The manner of their victory over Egypt was fitting in many ways too.
AFCON should not have a two-year interval, Senegal win shows it
On Sunday night, Senegal put behind them decades of hurt and finally drank the cup of triumph.
It was via penalties that their previous golden generation had fallen agonizingly short in Bamako 20 years before. It seemed only proper then that redemption would come in that most charged and dramatic of deciders.
There was also the fact of the contest itself, as both teams set their stalls out from the start. Soon as a pattern became discernible, there was only one party trying to seize the moment, and it was not Egypt. That the Pharaohs came so close regardless speaks to their resolve, but it would have felt like a miscarriage of justice had they – for the third time in the tournament – triumphed in the shoot-out.
So, as Senegal paraded through the streets of Dakar, a mammoth crowd ebbing against the sides of their open-top bus like waves of the sea, the sense of pride and satisfaction will have been total.
The scenes were truly remarkable to behold: the unbridled joy, the abandon, a mass of humanity exulting in a moment of ecstasy. It was beautiful, the perfect argument – if one was ever needed – for the continued existence and relevance of international football.
If there was a slight downer, it came with the realisation that, in roughly 16 months, Senegal will have to put it up again.
This is a legacy of the initial decision to move the 2021 AFCON twice, and it marks the second truncated reign of the last 10 years – recall that, in 2012, Zambia only held their crown for a year as a result of the decision by the Confederation of African Football (CAF) to move the tournament from even to odd years. However, even a normal cycle still only gives two years between tournaments.
That is simply too small a length of time.
Senegal’s success makes this point quite strongly, from two different standpoints.
Not enough time to savour the victory
Put yourself in Senegal’s shoes for a minute.
You have waited this long, waded through the muck of underperformance and disappointment, and have finally emerged on the other side clean and smelling of roses.
Would you not want to admire the view for a little bit? Take it all in? Bask?
By staging AFCON every two years, title reigns are barely worthy of the name. It is a reality that fewer people can live, a legacy that is much too fleeting.
But what about, say, the Champions League, or even league titles? Aren’t they defended yearly? Well, yes, but that is comparing apples with oranges: a league season has enough matches, each pregnant with storylines and implication, that a campaign can feel like a lifetime compared to the span of a year in international football where, in non-tournament years, teams will play between six and 10 matches in total. The same applies for the Champions League.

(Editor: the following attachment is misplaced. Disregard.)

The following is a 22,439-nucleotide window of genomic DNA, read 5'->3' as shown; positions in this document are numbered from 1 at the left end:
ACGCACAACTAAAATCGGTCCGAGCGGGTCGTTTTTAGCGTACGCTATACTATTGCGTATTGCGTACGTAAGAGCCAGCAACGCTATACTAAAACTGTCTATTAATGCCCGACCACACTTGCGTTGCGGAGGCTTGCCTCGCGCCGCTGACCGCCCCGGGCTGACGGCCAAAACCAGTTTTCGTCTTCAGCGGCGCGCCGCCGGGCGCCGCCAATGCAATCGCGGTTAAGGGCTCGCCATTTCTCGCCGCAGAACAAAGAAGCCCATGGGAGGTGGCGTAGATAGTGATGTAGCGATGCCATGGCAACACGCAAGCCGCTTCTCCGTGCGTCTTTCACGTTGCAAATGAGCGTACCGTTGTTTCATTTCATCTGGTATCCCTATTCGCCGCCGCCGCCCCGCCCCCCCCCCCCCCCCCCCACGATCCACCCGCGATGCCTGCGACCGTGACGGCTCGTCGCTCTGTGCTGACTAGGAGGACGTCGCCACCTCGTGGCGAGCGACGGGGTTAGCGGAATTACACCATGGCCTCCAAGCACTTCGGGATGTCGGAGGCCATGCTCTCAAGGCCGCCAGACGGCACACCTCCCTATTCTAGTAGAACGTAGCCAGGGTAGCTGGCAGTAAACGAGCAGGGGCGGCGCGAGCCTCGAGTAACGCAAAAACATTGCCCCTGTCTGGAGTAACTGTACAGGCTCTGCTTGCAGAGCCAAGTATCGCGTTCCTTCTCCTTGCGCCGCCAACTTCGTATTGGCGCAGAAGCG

The upshot of this two-year interval is that, often, the champions are still so jaded by celebrating the success that they make a hash of the defence. It is no coincidence that two of the only three nations to have successfully retained the AFCON had won it multiple times before, and so were less likely to be carried away with the euphoria of it all.
Spare a thought for Zambia, whose triumph in 2012 came with such an emotional outpouring that 12 months later they could barely assert themselves, drawing all three matches in 2013. It will be interesting to see how Senegal manage the comedown next year in Cote d’Ivoire.
Two-year cycle inherently devalues the tournament
This present Senegal crop have come a long way under Aliou Cisse’s guidance, and now stand atop the mountain that undermined their forebears.
However, this is essentially their third bite at the cherry. For context, if the AFCON was quadrennial like the Euros or the World Cup, three tries would take in a 12-year period, which is about the length of a professional football career. Within that framework, this Senegal side would have looked very different indeed in their third go-around.
By staging AFCON every two years, the continent’s biggest stars essentially have double the opportunity to reach greatness. However, is this really a good thing?
The other side of that double-edged sword is that the stakes are immediately lower when you know you will be back in two years for another go. Eliminations will hurt in the moment, naturally, but at the back of the mind, there will be a consciousness that amends can be made fairly quickly. That strips a lot of the tension away, and might even function as an out subconsciously.
Of course, even with that, there are no guarantees: a player like Didier Drogba famously never managed to reach that summit. However, he did get a whopping five tries.
Having a talented group is enough of an advantage that it should not need statistical probability alongside.
Knowing you will likely only get three opportunities to create a legacy not only makes it hurt more when you fail, but it also makes it mean more when you succeed.
Of course, there are good arguments – mostly financial – for a two-year cycle, and it is nigh-on impossible for CAF to alter that interval either now or at any point in the future. However, there are alternatives: making regional competitions a bigger deal, for example, and ploughing more resources into club competitions (national and continental) to pick up the development slack.
Are these likely to happen? Probably not. Which is a shame in itself.